By Tamara Jones
ESL Instructor, SHAPE Language Center, Belgium
Checking the answers in a homework or in-class assignment can be one of those huge time eaters. It is a necessary evil. After all, there is little point doing an activity if students never find out if their responses are accurate or not. However, calling on students to mechanically read their answers aloud can take up a lot of valuable class time with very little pay off. It is boring, predictable and involves very limited student talk.
My goal when I spend time checking student answers is twofold. First, I want to make sure students get the correct answers. And second, I want to make sure students understand why their answers were incorrect so that they can learn from their mistakes. But how is this best accomplished?
Time for Questions
When I assign homework, I usually provide the answer key. Students do the work, check their own answers, and put a star beside the questions which they don’t understand. At the beginning of every class, I ask the class if they had any questions about the homework. We go page-by-page and students can ask their questions and get a brief explanation. This system has worked very well for me in adult classes which are low-stress. Students have to feel comfortable enough to ask questions in front of their peers without losing face.
Of course, you also have to be able to trust the students to do the work before looking at the answers! One teacher I observed who did not have the same faith in her students put several copies of her answer key on the back wall. Students came early to the class to check their answers; it was a genius way to encourage students to come on time!
Check with a Partner
In a recent edition of Voices, Nicholas Northall suggests giving students time after an activity to check their answers with a partner. “This time allows them to discuss any answers they don’t agree on and to reach a conclusion as to what the right answers are” (Northall, 2010, page 11). This pair work would best supplement, not substitute for, a traditional answer check. Students still need your final word on “right or wrong.” But during this time, the stronger students may be able to explain their own choices to their partner, thereby eliminating the need for as much teacher talk.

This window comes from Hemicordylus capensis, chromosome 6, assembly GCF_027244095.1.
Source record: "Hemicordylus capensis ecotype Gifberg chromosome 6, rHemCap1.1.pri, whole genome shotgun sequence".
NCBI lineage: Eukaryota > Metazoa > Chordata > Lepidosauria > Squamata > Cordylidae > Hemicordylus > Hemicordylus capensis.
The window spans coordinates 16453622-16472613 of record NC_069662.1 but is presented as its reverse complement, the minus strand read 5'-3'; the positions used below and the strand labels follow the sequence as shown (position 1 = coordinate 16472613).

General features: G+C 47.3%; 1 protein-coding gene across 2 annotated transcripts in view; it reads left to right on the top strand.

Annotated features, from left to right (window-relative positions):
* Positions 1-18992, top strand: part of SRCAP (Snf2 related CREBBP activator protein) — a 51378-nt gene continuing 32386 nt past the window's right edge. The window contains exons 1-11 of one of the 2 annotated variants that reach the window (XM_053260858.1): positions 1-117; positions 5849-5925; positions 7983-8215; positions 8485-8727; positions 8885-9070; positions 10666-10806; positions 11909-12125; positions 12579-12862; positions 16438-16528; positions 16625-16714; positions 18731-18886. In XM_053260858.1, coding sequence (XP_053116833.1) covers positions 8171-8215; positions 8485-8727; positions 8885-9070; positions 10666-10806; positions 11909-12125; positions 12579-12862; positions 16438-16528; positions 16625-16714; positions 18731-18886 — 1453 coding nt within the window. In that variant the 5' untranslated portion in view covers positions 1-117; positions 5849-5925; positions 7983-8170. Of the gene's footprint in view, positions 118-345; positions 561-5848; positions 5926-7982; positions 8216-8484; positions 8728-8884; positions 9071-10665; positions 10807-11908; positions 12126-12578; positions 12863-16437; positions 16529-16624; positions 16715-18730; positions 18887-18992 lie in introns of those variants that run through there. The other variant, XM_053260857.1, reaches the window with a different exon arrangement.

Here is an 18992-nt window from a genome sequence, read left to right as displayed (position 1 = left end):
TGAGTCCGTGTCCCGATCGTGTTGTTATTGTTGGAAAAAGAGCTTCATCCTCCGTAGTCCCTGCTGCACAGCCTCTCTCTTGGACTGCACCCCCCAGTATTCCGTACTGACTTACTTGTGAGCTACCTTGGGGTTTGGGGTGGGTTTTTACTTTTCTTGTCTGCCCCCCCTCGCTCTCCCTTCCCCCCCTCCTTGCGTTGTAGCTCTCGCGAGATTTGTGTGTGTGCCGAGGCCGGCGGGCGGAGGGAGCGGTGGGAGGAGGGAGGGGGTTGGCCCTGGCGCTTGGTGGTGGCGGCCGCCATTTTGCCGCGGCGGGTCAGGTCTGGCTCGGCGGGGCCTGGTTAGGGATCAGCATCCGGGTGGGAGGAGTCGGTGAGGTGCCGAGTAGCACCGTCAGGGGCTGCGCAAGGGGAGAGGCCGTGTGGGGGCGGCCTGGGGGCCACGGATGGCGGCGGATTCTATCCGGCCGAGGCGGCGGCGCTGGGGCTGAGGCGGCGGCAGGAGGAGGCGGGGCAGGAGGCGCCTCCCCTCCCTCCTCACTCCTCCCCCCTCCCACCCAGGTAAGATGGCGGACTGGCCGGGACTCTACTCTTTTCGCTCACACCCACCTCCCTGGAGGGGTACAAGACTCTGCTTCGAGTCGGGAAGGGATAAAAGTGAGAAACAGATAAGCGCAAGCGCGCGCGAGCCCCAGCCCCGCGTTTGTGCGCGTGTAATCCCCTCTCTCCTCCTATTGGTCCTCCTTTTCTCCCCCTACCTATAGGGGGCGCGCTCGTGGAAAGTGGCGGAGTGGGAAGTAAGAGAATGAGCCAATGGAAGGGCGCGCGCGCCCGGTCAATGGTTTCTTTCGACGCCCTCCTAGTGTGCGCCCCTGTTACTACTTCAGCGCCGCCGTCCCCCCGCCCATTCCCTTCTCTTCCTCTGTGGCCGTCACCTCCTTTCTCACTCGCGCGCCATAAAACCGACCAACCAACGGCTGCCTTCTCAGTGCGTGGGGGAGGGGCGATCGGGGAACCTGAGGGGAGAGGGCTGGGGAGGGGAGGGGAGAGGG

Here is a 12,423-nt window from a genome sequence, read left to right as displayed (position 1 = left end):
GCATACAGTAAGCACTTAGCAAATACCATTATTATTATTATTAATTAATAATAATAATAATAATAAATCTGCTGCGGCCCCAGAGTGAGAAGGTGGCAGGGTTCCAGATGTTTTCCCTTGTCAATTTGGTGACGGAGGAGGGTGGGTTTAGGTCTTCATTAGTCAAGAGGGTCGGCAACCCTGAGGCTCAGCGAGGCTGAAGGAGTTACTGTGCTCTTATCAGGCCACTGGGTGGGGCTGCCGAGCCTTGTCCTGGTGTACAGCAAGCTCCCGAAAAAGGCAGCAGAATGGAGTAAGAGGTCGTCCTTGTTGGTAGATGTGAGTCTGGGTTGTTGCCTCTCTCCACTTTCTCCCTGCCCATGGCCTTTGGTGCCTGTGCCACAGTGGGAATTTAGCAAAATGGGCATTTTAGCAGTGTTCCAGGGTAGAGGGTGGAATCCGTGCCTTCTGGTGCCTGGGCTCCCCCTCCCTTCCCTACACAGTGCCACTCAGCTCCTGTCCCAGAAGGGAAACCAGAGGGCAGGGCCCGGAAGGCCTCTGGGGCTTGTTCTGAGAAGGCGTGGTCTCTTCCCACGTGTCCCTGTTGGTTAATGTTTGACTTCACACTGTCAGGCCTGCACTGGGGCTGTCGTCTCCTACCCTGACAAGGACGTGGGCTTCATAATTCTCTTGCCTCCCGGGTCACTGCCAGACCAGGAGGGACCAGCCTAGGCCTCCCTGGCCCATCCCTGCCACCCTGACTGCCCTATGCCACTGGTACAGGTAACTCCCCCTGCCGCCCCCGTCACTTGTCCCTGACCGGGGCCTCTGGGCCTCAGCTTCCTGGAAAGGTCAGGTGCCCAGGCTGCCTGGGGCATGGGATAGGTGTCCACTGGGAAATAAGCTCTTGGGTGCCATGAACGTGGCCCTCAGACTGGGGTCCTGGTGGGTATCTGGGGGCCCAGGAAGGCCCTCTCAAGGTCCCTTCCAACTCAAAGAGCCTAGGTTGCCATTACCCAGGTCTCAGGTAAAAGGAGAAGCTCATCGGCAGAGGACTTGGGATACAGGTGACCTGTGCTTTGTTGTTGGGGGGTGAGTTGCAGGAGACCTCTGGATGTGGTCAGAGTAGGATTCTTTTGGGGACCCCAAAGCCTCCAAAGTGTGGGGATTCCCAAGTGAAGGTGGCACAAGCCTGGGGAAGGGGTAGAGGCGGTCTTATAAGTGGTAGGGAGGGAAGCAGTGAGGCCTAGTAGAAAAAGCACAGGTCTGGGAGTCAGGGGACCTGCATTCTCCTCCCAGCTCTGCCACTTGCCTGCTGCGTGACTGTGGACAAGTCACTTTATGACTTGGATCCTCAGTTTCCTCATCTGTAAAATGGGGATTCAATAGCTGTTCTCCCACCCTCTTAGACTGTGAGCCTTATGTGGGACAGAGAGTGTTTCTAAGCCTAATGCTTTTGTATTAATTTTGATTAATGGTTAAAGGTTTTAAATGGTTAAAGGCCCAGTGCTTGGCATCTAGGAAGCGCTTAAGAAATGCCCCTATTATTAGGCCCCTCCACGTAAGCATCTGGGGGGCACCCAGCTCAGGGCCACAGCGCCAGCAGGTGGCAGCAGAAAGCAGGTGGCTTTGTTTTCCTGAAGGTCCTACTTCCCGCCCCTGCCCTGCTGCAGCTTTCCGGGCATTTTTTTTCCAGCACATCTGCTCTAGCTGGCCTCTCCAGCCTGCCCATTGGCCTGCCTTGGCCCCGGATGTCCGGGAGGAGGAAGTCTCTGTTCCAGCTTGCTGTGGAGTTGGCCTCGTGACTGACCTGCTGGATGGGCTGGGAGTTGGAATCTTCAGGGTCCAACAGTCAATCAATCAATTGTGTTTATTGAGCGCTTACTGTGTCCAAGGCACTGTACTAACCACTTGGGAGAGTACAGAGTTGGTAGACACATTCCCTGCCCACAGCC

Write it on the Board
I once observed a teacher who had her students come up one-by-one to write the answers to the homework on the board. This was SO boring for the students, and it cut into the time the students might be using for a communicative activity. Instead, she could have had the students who came into the class early write their answers up before the class even started. Or, she could have had the students work in pairs, as described above, and then shown the answers on a PowerPoint slide or overhead projector transparency.
On the other hand, I observed another teacher who used board writing in a very valuable way. She played a listening and, as the class listened and took notes, she took her own notes. After, the students were able to compare what they had written with her answers. It was immediately clear to the students if their notes were accurate and adequate.
Running for the Answer
Another teacher I observed turned her answer check into a fun communicative activity. She put copies of the answer key in several places around the class. She put the students into pairs; one was the “grader”, the other was the “runner”. The “graders” sat with both their assignments and their partners’ assignments. The “runners” moved between the answer key and the “graders.” telling them what the correct answers were. This format did take a bit of extra time, but the energy level in the class was high and all the students were interacting, so, in my opinion, the time was well-spent.
How do you check answers in your classes? Do you have any novel techniques for making the most out of this time? How do you make your answer checks clear and communicative?
Northall, N. (2010) What’s the answer to question 5? Voices, 216.